Last month, the leader of one of Egypt’s best known opposition movements disappeared.
Amr Ali, 32, was taken from his home in Shebeen el-Kom in the Menoufia governorate north of Cairo at around 5pm on 22 September. Amr is the head of the April 6 Youth Movement, a group that was the central mobilising force behind Egypt’s 2011 uprisings, and that is often credited with having played a critical role in forcing the country’s former president Hosni Mubarak out of office.
For nearly three days, no one knew where Amr Ali was. Then, on 25 September, rumours began to circulate in the activist community that Amr had appeared in Egypt’s most famous prison, al-Tora.
A warrant for Ali’s arrest had been issue in June after an April 6 member was arrested in Cairo for distributing flyers in support of a general strike. But members of the April 6 movement told MEE that Amr Ali had not been questioned nor formally arrested. His family and friends told them that Ali had simply been taken by the security forces.
A photo of Amr Ali that has been shared on social media since his disappearance (Twitter/@haifaa_k)
Amr was elected to head April 6 after its former head, the well-known political activist Ahmed Maher, was sentenced to three years imprisonment – along with fellow opposition leaders Ahmed Douma and Mohammed Adel – after the 2013 Egyptian military coup.
Amr knew the job was a risky one but was no stranger to the dangers of political activism in Egypt. During the Mubarak era, he was arrested four times at anti-government protests and was arrested by the military police during the 2011 uprisings.
It wasn’t until 28 September, six days after his disappearance, that Amr’s brother – who had heard rumours that his brother was in Tora prison – was able to enter the jail and confirm his brother’s location.
In the prison, he found that Amr been interrogated without the presence of a lawyer and that a decision had been taken to remand him in jail for a further 15 days, an order that has since been renewed twice.
He has not been charged and his fate remains unclear, but for now Amr Ali will reside in Egypt’s prison system, along with the former head of April 6, Ahmed Maher.
Tracking down the missing
Hundreds of civilians have been disappeared by Egypt’s security forces this year, and most of them aren’t located within a few days. Since March, there has been a startling growth in the use of disappearance as a security forces tactic to target Egypt’s dissidents.
The Egyptian Coordination for Rights and Freedoms (ECRF) was founded in Cairo in August 2014 to draw attention to what its founders foresaw would be a major concern in the new Egypt. Inspired by the work of rights groups in Chile that had organised against forced disappearances under General Augusto Pinochet, they soon formed a group of committed volunteers.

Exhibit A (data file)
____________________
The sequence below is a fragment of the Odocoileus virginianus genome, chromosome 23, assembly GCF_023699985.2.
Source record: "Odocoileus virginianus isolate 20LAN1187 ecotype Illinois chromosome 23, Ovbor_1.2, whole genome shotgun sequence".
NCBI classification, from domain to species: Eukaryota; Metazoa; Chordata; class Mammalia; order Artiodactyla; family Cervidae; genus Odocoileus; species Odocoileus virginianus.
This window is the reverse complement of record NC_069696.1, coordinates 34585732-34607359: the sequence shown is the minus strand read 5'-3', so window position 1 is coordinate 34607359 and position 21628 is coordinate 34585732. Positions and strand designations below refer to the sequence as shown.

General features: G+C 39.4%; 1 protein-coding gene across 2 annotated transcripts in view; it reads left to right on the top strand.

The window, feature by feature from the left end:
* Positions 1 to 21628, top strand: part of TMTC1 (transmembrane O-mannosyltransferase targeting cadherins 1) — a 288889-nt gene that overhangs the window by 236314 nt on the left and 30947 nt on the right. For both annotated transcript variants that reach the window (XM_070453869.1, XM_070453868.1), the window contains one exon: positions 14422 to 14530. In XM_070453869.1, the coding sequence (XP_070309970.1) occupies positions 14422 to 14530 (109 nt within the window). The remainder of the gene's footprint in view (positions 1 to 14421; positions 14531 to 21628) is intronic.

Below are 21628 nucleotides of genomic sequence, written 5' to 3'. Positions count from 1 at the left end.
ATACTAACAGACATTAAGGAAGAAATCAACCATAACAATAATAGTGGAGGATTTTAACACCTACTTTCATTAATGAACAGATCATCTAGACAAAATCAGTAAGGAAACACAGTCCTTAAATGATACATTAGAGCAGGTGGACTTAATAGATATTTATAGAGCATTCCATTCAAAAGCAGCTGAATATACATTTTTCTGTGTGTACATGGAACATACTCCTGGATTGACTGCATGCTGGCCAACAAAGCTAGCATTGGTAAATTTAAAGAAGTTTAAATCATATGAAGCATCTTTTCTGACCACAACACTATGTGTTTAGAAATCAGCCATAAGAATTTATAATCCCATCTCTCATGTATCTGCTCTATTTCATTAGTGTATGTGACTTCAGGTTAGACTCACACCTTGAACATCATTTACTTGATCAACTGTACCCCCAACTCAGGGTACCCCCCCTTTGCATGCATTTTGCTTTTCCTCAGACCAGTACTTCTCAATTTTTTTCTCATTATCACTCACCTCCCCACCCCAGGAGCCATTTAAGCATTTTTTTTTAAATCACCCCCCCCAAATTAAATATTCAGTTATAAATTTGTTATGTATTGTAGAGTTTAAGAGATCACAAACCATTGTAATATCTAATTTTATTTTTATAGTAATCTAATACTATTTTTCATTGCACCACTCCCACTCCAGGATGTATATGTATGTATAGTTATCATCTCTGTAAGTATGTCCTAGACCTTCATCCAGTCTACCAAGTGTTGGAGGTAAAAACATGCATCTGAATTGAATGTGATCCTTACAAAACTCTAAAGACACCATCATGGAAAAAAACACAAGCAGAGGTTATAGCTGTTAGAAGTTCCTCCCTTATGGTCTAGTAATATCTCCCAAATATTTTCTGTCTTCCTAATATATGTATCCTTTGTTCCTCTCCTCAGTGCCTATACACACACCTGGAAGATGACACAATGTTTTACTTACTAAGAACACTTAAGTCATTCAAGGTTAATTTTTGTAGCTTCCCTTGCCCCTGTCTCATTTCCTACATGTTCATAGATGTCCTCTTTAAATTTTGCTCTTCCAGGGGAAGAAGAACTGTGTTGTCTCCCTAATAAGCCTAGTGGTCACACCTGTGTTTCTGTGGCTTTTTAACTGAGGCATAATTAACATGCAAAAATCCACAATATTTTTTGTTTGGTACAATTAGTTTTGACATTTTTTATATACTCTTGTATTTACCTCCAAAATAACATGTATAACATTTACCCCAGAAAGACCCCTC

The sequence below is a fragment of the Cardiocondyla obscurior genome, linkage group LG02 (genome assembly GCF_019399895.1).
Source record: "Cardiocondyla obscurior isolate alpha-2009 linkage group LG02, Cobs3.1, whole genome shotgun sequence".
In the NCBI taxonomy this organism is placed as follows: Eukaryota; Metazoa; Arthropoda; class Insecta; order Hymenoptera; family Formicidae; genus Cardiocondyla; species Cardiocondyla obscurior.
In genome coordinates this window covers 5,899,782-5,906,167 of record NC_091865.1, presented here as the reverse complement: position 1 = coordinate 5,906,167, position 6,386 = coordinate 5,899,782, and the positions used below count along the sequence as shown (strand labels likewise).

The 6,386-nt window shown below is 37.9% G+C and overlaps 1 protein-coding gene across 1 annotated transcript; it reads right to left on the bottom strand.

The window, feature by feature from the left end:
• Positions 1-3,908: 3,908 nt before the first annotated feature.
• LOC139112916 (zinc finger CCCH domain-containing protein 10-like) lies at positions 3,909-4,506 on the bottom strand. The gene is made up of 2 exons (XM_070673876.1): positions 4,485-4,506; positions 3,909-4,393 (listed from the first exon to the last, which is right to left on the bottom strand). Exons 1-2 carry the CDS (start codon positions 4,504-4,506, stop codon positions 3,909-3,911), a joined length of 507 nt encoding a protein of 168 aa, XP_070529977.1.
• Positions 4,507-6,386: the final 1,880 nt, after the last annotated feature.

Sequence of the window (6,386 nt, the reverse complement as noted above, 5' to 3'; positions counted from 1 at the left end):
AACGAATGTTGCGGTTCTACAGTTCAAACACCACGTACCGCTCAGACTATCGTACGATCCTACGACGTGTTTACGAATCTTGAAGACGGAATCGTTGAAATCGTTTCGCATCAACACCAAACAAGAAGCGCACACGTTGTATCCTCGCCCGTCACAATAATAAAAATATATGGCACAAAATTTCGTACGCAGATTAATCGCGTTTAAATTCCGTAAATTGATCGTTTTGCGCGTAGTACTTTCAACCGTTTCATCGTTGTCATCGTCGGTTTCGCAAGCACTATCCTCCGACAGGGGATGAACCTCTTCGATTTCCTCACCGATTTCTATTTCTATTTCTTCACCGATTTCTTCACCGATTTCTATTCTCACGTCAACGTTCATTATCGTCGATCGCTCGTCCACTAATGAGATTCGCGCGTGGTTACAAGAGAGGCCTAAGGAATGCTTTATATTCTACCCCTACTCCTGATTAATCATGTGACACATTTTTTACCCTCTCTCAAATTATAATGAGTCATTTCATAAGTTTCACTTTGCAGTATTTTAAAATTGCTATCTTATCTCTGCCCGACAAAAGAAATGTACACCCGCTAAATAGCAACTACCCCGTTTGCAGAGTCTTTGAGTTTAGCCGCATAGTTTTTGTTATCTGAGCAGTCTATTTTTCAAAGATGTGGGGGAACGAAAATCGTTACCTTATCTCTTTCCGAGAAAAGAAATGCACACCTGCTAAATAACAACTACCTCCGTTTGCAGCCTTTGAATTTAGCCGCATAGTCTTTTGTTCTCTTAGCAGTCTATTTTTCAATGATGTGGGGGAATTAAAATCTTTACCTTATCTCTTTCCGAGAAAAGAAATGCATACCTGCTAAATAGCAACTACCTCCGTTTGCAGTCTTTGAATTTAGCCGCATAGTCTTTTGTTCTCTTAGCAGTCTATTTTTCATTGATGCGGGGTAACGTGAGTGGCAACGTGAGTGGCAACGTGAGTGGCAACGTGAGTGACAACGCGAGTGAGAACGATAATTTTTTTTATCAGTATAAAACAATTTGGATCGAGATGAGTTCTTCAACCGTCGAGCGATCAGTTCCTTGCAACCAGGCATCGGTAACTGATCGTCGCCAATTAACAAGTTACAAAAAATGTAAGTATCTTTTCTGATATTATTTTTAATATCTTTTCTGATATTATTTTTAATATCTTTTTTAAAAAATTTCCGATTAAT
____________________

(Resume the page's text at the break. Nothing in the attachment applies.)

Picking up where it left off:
The group is running a campaign called “stop enforced disappearance” and it maintains a list of people whom it believes to have been disappeared by state security forces. For all those that it can identify, the group tracks down a photograph of the missing person to use when publicising the case online. Most are young men in the twenties or early thirties; some are younger.
In a recent case, on 1 September, a young man named Anas Abdel Moneim was kidnapped from a restaurant and bundled into a white car, according to his family. ECRF says it was men from Amn al-Watany, Egypt’s internal intelligence agency, who took him. The family have been trying to make formal inquiries as to where their son is but still haven’t been told where he’s being held.
Anas’s family’s story is not an aberration, but commonplace. In the month of May alone, there were enough enforced disappearances to average at a rate of more than 12 per day, according to ECRF.
Since the beginning of 2015, the ECFR and Freedom for the Brave, another Egyptian NGO, have documented more than 1,700 cases of enforced disappearance. That figure only represents the reported cases and it excludes North Sinai province. Of those disappeared in the first half of the year, 128 were students, and 35 were under the age of 18. At least 280 of them are still missing.
On 1 June, Esraa el-Taweel, 23, and her two friends, Omar Ali and Sohaib Saad Al-Haddad, were disappeared in the Cairo suburb of Maadi. Esraa was eventually located in the Qanater women’s prison, but the precise whereabouts of Omar and Sohaib have not been firmly established.
Five of the 1,023 cases the ECRF documented in the first six months of 2015 had actually been disappeared in 2014, but were yet to appear in any records whatsoever. Others have reappeared more than a year and a half later and refused to speak about what happened to them.
Months of torture
One case that drew particular attention on social media, although not in the established Egyptian press, was that of Islam Khalil. Islam was taken in Gharbiya, in the north of Egypt, and disappeared for more than 120 days before emerging hundreds of miles away in Alexandria’s Borg al-Arab prison on 23 September.